Nine Soviets, each married to an American but denied permission to join their spouse, gathered here today for a commemorative protest against Soviet emigration policies.
The demonstration in a Moscow park was held to mark anniversaries of events that the group had hoped, in vain, would resolve their cases.
Six months ago, when Soviet leader Mikhail Gorbachev met President Reagan, Soviet authorities gave permission for 10 Soviets to join their American husbands or wives, in some cases after 10 years of waiting.
The granting of those visas was seen as a gesture tied to the summit and not signaling a trend. Since January, all nine of the spouses who demonstrated at the Lenin Hills today have applied for visas and been refused, without official reasons.
"All of us have for many years appealed to Soviet authorities with only one request: to let us live together with our families in the country of our choice," the group wrote in a prepared statement.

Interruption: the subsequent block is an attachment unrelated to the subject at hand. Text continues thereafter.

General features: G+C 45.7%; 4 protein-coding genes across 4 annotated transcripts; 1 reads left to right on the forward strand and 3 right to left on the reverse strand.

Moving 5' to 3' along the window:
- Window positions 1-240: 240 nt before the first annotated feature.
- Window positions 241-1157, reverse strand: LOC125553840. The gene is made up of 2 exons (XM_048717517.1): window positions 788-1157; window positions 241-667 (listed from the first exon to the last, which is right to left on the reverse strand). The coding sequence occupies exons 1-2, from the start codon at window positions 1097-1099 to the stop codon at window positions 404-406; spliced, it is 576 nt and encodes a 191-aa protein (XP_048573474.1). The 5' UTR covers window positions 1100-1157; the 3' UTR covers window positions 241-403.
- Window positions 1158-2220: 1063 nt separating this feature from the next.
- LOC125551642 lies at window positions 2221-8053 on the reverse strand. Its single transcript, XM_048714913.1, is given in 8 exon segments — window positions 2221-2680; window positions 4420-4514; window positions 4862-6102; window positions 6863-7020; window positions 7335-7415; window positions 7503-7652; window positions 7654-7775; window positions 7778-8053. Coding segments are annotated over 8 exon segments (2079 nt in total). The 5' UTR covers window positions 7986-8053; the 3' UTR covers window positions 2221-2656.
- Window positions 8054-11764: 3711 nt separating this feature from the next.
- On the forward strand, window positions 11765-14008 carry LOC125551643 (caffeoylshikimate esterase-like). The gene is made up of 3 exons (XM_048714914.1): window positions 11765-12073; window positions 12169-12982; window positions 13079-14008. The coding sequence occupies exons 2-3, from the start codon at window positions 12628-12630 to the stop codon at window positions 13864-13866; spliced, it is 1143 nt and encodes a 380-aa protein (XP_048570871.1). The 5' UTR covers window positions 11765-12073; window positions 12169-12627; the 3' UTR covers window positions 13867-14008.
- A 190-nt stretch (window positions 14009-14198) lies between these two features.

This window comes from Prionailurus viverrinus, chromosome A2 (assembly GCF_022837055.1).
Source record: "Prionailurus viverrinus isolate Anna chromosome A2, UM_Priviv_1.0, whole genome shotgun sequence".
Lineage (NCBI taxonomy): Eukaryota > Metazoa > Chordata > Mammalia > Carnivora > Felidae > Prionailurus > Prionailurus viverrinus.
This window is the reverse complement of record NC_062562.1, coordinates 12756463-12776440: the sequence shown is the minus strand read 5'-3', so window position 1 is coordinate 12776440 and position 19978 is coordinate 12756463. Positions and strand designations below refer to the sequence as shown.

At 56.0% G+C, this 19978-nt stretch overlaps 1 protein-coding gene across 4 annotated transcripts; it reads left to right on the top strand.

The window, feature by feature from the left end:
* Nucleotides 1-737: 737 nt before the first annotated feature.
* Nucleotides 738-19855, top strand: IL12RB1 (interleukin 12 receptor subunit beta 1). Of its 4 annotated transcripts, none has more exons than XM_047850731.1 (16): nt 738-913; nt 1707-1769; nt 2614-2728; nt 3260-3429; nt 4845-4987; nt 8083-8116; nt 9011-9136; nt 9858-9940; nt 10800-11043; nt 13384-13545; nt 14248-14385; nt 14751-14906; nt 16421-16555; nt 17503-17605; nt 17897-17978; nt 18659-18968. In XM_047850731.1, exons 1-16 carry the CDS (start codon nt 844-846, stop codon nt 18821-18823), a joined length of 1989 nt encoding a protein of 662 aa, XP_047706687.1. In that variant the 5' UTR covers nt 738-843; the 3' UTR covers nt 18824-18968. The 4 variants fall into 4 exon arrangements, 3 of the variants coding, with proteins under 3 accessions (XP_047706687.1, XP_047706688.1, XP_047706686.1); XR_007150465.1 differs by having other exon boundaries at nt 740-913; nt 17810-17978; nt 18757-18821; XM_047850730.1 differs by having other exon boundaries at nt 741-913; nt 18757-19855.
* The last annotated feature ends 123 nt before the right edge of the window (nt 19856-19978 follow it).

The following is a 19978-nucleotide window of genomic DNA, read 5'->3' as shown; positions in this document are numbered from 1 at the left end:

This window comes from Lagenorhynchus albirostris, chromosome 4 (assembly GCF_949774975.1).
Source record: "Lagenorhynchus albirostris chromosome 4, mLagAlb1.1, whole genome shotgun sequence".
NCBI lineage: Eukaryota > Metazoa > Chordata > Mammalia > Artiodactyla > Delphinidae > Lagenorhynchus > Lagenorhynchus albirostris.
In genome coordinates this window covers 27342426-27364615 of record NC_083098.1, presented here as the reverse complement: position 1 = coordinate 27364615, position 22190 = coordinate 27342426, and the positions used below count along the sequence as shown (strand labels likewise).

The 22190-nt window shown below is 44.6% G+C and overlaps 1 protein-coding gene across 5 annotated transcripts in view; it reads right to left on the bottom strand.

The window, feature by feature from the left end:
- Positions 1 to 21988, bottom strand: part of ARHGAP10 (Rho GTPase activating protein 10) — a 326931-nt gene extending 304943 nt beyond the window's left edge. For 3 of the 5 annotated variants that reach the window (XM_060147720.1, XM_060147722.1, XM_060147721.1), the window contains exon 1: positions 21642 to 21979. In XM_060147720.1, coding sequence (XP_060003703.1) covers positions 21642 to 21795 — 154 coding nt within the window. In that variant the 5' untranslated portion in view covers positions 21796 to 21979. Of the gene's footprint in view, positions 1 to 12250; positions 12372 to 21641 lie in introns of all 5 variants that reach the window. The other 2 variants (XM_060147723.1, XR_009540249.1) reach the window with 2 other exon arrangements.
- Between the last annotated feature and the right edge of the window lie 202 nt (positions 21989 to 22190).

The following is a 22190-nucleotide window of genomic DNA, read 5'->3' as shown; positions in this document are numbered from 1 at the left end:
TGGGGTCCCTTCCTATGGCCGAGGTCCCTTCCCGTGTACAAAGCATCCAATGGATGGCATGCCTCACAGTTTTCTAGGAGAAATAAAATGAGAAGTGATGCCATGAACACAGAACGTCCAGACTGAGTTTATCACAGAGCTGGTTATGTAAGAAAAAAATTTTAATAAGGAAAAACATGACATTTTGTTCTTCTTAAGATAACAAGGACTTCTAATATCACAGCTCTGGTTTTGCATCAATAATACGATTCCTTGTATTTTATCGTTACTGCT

The group includes Galina Goltzman-Michelson, separated from her husband for 30 years; Tamara Tretyakova and Yuri Balovlenkov, who last year staged hunger strikes to attract attention to their case; and Matvey Finkel, whose wife Susan Graham has been living in Moscow, but is now planning to return to the United States to have a baby.
"It was a symbolic day, marking a lot of dates that have a lot of meaning for all of us, but will pass unnoticed for most people," Graham said today.
The day marked the third month since the 27th Soviet Communist Party conference at which Gorbachev spoke of the need "to decide in a humane and positive spirit the question of family reunification and marriages."
The morning ceremony also came as a Bern conference on human contacts draws to a close. The divided-spouses issue was raised there, but no response came from the Soviet participants, according to the group here.
The divided spouses have been at the top of the lists of human rights cases regularly raised by visiting U.S. officials in their meetings with Soviets. Today, the group met an official at the residence of the U.S. ambassador.
An article in the government newspaper Izvestia last Thursday accused the State Department of arranging the marriages in question as part of an anti-Soviet campaign.